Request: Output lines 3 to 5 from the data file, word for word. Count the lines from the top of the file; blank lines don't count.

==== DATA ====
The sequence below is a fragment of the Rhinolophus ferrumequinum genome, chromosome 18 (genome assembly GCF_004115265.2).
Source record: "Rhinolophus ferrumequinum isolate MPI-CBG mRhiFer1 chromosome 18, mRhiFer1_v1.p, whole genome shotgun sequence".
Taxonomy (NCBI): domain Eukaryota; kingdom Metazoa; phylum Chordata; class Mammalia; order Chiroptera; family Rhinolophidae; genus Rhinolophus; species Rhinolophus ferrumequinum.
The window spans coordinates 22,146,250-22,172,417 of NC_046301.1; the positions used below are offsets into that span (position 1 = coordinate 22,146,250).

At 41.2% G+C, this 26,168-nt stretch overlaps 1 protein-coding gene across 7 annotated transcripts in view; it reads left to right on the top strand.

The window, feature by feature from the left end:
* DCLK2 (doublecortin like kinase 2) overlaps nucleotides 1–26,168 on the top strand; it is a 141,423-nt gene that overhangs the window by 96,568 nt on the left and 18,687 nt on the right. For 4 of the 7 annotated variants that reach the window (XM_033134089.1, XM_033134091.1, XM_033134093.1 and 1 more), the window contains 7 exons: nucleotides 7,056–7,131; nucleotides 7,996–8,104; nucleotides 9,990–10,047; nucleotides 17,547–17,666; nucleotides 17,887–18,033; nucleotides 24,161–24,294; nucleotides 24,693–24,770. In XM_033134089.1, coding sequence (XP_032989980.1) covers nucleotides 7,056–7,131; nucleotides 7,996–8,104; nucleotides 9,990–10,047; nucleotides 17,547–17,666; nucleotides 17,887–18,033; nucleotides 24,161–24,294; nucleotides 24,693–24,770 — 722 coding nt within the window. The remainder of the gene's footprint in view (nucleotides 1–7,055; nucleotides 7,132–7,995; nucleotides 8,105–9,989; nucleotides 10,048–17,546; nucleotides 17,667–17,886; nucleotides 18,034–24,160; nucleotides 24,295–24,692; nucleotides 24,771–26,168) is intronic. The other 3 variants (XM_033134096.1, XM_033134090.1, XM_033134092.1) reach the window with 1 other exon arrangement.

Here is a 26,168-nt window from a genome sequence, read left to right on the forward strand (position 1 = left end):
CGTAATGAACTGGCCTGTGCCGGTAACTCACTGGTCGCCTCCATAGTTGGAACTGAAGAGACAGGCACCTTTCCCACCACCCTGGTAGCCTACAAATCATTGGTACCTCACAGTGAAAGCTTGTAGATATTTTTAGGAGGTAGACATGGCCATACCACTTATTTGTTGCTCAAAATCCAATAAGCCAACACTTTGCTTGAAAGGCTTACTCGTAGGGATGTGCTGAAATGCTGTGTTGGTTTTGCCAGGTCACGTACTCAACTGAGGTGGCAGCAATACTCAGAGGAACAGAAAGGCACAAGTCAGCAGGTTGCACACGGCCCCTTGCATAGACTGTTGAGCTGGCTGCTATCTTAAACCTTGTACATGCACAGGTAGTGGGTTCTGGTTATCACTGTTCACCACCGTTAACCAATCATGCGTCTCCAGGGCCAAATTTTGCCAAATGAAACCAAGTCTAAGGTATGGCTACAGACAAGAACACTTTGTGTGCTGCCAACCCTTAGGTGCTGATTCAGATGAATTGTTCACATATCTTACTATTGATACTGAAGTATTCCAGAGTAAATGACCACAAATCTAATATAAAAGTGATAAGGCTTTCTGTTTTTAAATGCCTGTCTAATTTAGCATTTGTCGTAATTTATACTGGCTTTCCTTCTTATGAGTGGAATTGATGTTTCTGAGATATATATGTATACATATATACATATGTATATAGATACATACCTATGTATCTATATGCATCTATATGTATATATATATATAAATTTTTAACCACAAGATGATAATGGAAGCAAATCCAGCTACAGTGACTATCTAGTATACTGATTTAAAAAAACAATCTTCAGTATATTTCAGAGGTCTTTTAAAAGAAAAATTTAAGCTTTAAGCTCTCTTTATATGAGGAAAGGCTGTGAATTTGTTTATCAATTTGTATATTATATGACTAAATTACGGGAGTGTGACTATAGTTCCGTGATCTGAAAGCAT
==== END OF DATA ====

Taxonomy (NCBI): domain Eukaryota; kingdom Metazoa; phylum Chordata; class Mammalia; order Chiroptera; family Rhinolophidae; genus Rhinolophus; species Rhinolophus ferrumequinum.
The window spans coordinates 22,146,250-22,172,417 of NC_046301.1; the positions used below are offsets into that span (position 1 = coordinate 22,146,250).

At 41.2% G+C, this 26,168-nt stretch overlaps 1 protein-coding gene across 7 annotated transcripts in view; it reads left to right on the top strand.